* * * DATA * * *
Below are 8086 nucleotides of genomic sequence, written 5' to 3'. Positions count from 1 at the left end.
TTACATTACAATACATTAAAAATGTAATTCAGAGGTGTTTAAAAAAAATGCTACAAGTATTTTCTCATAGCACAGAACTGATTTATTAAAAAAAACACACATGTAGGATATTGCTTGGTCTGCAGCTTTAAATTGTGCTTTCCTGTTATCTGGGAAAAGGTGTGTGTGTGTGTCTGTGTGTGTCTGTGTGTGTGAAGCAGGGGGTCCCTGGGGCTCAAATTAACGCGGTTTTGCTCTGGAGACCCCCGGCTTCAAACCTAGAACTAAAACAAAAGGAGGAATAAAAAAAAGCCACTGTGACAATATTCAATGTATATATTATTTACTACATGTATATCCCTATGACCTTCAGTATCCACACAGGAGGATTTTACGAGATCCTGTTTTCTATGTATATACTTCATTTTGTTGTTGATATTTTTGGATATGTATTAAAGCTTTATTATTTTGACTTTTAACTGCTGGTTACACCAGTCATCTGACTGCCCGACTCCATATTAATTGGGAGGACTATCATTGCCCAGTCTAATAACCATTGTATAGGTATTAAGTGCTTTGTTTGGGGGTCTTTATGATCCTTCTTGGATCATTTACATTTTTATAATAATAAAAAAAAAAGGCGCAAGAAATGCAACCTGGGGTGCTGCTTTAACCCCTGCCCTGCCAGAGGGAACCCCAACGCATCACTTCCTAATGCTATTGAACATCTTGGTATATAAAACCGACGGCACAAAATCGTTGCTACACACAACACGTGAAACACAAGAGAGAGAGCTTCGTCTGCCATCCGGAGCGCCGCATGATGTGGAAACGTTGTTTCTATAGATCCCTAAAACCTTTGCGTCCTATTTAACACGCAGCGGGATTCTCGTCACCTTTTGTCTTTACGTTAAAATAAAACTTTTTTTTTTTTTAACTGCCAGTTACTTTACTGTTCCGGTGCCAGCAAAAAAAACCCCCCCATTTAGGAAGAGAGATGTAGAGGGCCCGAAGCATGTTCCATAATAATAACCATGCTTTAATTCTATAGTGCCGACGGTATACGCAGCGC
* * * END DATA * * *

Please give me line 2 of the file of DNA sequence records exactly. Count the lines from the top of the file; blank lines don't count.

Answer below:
TTACATTACAATACATTAAAAATGTAATTCAGAGGTGTTTAAAAAAAATGCTACAAGTATTTTCTCATAGCACAGAACTGATTTATTAAAAAAAACACACATGTAGGATATTGCTTGGTCTGCAGCTTTAAATTGTGCTTTCCTGTTATCTGGGAAAAGGTGTGTGTGTGTGTCTGTGTGTGTCTGTGTGTGTGAAGCAGGGGGTCCCTGGGGCTCAAATTAACGCGGTTTTGCTCTGGAGACCCCCGGCTTCAAACCTAGAACTAAAACAAAAGGAGGAATAAAAAAAAGCCACTGTGACAATATTCAATGTATATATTATTTACTACATGTATATCCCTATGACCTTCAGTATCCACACAGGAGGATTTTACGAGATCCTGTTTTCTATGTATATACTTCATTTTGTTGTTGATATTTTTGGATATGTATTAAAGCTTTATTATTTTGACTTTTAACTGCTGGTTACACCAGTCATCTGACTGCCCGACTCCATATTAATTGGGAGGACTATCATTGCCCAGTCTAATAACCATTGTATAGGTATTAAGTGCTTTGTTTGGGGGTCTTTATGATCCTTCTTGGATCATTTACATTTTTATAATAATAAAAAAAAAAGGCGCAAGAAATGCAACCTGGGGTGCTGCTTTAACCCCTGCCCTGCCAGAGGGAACCCCAACGCATCACTTCCTAATGCTATTGAACATCTTGGTATATAAAACCGACGGCACAAAATCGTTGCTACACACAACACGTGAAACACAAGAGAGAGAGCTTCGTCTGCCATCCGGAGCGCCGCATGATGTGGAAACGTTGTTTCTATAGATCCCTAAAACCTTTGCGTCCTATTTAACACGCAGCGGGATTCTCGTCACCTTTTGTCTTTACGTTAAAATAAAACTTTTTTTTTTTTTAACTGCCAGTTACTTTACTGTTCCGGTGCCAGCAAAAAAAACCCCCCCATTTAGGAAGAGAGATGTAGAGGGCCCGAAGCATGTTCCATAATAATAACCATGCTTTAATTCTATAGTGCCGACGGTATACGCAGCGC